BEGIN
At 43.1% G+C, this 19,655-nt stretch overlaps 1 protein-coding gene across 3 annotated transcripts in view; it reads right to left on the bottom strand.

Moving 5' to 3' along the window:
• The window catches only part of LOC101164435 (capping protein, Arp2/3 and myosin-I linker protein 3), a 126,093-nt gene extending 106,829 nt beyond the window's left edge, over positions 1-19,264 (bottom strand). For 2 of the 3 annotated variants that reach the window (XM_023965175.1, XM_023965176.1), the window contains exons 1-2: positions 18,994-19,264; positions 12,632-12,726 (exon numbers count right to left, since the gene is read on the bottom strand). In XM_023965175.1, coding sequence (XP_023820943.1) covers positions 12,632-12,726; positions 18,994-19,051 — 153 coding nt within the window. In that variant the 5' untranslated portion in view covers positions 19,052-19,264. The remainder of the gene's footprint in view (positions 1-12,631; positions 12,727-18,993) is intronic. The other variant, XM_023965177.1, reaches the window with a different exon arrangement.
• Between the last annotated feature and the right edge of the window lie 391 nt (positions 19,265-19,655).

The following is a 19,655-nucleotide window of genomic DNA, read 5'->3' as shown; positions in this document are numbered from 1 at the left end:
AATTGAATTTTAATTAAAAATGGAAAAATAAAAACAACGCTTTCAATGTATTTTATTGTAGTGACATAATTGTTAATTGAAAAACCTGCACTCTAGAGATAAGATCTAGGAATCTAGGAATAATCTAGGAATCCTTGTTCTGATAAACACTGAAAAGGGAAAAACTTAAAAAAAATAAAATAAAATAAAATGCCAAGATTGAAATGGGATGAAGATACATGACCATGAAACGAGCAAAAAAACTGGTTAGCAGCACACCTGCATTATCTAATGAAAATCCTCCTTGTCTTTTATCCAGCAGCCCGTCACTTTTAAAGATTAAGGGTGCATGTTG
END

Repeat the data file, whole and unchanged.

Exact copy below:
At 43.1% G+C, this 19,655-nt stretch overlaps 1 protein-coding gene across 3 annotated transcripts in view; it reads right to left on the bottom strand.

Moving 5' to 3' along the window:
• The window catches only part of LOC101164435 (capping protein, Arp2/3 and myosin-I linker protein 3), a 126,093-nt gene extending 106,829 nt beyond the window's left edge, over positions 1-19,264 (bottom strand). For 2 of the 3 annotated variants that reach the window (XM_023965175.1, XM_023965176.1), the window contains exons 1-2: positions 18,994-19,264; positions 12,632-12,726 (exon numbers count right to left, since the gene is read on the bottom strand). In XM_023965175.1, coding sequence (XP_023820943.1) covers positions 12,632-12,726; positions 18,994-19,051 — 153 coding nt within the window. In that variant the 5' untranslated portion in view covers positions 19,052-19,264. The remainder of the gene's footprint in view (positions 1-12,631; positions 12,727-18,993) is intronic. The other variant, XM_023965177.1, reaches the window with a different exon arrangement.
• Between the last annotated feature and the right edge of the window lie 391 nt (positions 19,265-19,655).

The following is a 19,655-nucleotide window of genomic DNA, read 5'->3' as shown; positions in this document are numbered from 1 at the left end:
AATTGAATTTTAATTAAAAATGGAAAAATAAAAACAACGCTTTCAATGTATTTTATTGTAGTGACATAATTGTTAATTGAAAAACCTGCACTCTAGAGATAAGATCTAGGAATCTAGGAATAATCTAGGAATCCTTGTTCTGATAAACACTGAAAAGGGAAAAACTTAAAAAAAATAAAATAAAATAAAATGCCAAGATTGAAATGGGATGAAGATACATGACCATGAAACGAGCAAAAAAACTGGTTAGCAGCACACCTGCATTATCTAATGAAAATCCTCCTTGTCTTTTATCCAGCAGCCCGTCACTTTTAAAGATTAAGGGTGCATGTTG